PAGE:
The Equal-to-the-Apostles Priest-Martyr Kosma

Commemorated on August 4 and 24

      The Equal-to-the-Apostles Priest-Martyr Kosma, in the world Constantine, was a native of Aetolia. He studied at first under the guidance of the archdeacon Ananios Dervitian, and afterwards continued his education on Holy Mount Athos, at the Batopedia school of such reknown for the time teachers as Nicholas Tsartsulis (from Mezova) and Evgenii Bulgaris (afterwards in the years 1775-1779 the archbishop of Ekaterinoslav and the Chersonessus).
      Remaining on Athos at the Philotheia monastery to persevere at spiritual labours, he took vows there into the monastic order with the name Kosma, and later was ordained priestmonk. The yearning to guide upon the way of salvation and strengthen the faith of his brother-Christians impelled Saint Kosma to seek the blessing of his spiritual fathers and go to Constantinople. There he mastered the art of eloquent-speaking and, having received the written permission of Patriarch Seraphim II (and later from his successor Sophronias) to preach the Holy Gospel, he began to proclaim it at first in the churches of Constantinople and the surrounding villages, then in the Danubian principalities, in Thessalonika, in Berrheia, in Macedonia, Chimara, Akarnania, Aetolia, on the islands of Saint Maura, Kephalonia and other places. His preaching, filled with the grace of the Holy Spirit, plain, tranquil and gentle, brought Christians great spiritual benefit. Just as for His holy Apostles, the Lord Himself assisted him and affirmed his words with signs and miracles. Preaching in Albania, in those distant area of it, where Christian piety was almost lost amidst the rough and coarse people entrenched in sin, Saint Kosma led them with the Word of God to sincere repentance and improvement.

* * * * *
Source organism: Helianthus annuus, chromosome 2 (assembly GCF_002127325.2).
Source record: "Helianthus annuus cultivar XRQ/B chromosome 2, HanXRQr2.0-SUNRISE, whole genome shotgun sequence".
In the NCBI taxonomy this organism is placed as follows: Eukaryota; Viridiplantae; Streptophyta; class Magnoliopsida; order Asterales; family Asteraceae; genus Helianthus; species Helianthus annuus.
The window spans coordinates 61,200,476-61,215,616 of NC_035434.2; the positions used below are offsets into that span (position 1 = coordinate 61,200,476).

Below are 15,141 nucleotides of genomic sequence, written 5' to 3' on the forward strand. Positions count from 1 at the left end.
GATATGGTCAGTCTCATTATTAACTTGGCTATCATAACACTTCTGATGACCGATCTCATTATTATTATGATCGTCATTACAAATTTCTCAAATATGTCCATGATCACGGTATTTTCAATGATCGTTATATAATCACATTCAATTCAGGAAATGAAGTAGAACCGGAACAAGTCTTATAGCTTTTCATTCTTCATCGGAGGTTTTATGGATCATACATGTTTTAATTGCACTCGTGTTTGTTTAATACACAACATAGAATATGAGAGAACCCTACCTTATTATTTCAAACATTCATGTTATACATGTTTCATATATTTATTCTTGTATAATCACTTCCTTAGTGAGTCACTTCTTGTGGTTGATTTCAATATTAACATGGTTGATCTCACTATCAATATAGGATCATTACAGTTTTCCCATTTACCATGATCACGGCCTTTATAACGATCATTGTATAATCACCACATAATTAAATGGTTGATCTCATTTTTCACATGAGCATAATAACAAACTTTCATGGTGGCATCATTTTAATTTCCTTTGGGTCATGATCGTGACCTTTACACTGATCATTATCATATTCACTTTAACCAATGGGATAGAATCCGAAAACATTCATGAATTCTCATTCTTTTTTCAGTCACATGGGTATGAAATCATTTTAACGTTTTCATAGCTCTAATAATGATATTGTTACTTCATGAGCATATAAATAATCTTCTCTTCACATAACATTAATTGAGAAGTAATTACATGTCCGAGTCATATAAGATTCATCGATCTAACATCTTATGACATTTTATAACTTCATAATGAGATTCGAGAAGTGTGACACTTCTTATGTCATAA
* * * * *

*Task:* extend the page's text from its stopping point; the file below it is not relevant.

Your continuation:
Under his guidance church schools were opened in the villages. The rich offered their means for the betterment of the churches, for the purchase of Holy Books (which the saint distributed to the literate), veils (which he gave women, admonishing them to come with veiled heads), rosaries and crosses (which he distributed to the common folk). Since the churches could not accommodate everyone wanting to hear the wise preacher, Saint Kosma with an assemblage of priests made the vigil in the fields, and in city-squares, where thousands of people prayed for the living and for the dead and were edified by his preaching. And everywhere, where Saint Kosma halted and preached, the grateful listeners erected a large wooden cross, which remained thereafter in memory of this.
      The apostolic service of Saint Kosma was brought to a close by a martyr's death in the year 1779. At 65 years of age, he was seized by the Turks and strangled. His body was thrown into a river and after three days was found by a priest Mark and given burial near the village of Kalikontasa at the Ardebuzia monastery of the Entrance into the Temple of the MostHoly Mother of God. Afterwards part of his relics were transferred for blessing at various places.

1996-2001 by translator Fr. S. Janos.

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